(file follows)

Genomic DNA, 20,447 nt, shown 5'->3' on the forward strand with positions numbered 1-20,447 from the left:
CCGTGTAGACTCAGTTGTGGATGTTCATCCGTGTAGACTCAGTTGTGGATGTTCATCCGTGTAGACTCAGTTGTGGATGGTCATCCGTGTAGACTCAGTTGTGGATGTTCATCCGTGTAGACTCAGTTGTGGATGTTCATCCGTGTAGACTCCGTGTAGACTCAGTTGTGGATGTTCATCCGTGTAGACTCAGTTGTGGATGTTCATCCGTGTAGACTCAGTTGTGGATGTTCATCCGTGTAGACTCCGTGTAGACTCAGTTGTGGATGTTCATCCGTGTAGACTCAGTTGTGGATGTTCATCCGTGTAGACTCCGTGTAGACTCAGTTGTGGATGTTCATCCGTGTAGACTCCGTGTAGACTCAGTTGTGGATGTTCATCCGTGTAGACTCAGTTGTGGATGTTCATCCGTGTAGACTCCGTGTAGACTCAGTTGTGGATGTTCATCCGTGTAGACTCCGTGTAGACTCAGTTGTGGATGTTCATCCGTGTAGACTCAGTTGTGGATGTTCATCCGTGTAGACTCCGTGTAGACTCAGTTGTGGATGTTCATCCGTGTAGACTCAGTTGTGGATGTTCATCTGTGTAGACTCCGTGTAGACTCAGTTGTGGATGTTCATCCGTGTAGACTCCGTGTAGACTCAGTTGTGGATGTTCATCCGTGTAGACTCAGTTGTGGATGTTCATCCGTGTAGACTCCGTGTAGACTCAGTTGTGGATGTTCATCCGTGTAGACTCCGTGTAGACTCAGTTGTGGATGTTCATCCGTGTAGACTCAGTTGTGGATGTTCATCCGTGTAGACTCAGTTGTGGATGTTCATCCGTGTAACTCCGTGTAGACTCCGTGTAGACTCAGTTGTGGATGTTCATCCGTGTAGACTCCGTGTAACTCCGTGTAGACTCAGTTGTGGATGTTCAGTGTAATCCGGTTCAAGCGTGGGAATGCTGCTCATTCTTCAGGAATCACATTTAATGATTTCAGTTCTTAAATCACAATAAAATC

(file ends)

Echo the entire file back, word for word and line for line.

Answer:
Genomic DNA, 20,447 nt, shown 5'->3' on the forward strand with positions numbered 1-20,447 from the left:
CCGTGTAGACTCAGTTGTGGATGTTCATCCGTGTAGACTCAGTTGTGGATGTTCATCCGTGTAGACTCAGTTGTGGATGGTCATCCGTGTAGACTCAGTTGTGGATGTTCATCCGTGTAGACTCAGTTGTGGATGTTCATCCGTGTAGACTCCGTGTAGACTCAGTTGTGGATGTTCATCCGTGTAGACTCAGTTGTGGATGTTCATCCGTGTAGACTCAGTTGTGGATGTTCATCCGTGTAGACTCCGTGTAGACTCAGTTGTGGATGTTCATCCGTGTAGACTCAGTTGTGGATGTTCATCCGTGTAGACTCCGTGTAGACTCAGTTGTGGATGTTCATCCGTGTAGACTCCGTGTAGACTCAGTTGTGGATGTTCATCCGTGTAGACTCAGTTGTGGATGTTCATCCGTGTAGACTCCGTGTAGACTCAGTTGTGGATGTTCATCCGTGTAGACTCCGTGTAGACTCAGTTGTGGATGTTCATCCGTGTAGACTCAGTTGTGGATGTTCATCCGTGTAGACTCCGTGTAGACTCAGTTGTGGATGTTCATCCGTGTAGACTCAGTTGTGGATGTTCATCTGTGTAGACTCCGTGTAGACTCAGTTGTGGATGTTCATCCGTGTAGACTCCGTGTAGACTCAGTTGTGGATGTTCATCCGTGTAGACTCAGTTGTGGATGTTCATCCGTGTAGACTCCGTGTAGACTCAGTTGTGGATGTTCATCCGTGTAGACTCCGTGTAGACTCAGTTGTGGATGTTCATCCGTGTAGACTCAGTTGTGGATGTTCATCCGTGTAGACTCAGTTGTGGATGTTCATCCGTGTAACTCCGTGTAGACTCCGTGTAGACTCAGTTGTGGATGTTCATCCGTGTAGACTCCGTGTAACTCCGTGTAGACTCAGTTGTGGATGTTCAGTGTAATCCGGTTCAAGCGTGGGAATGCTGCTCATTCTTCAGGAATCACATTTAATGATTTCAGTTCTTAAATCACAATAAAATC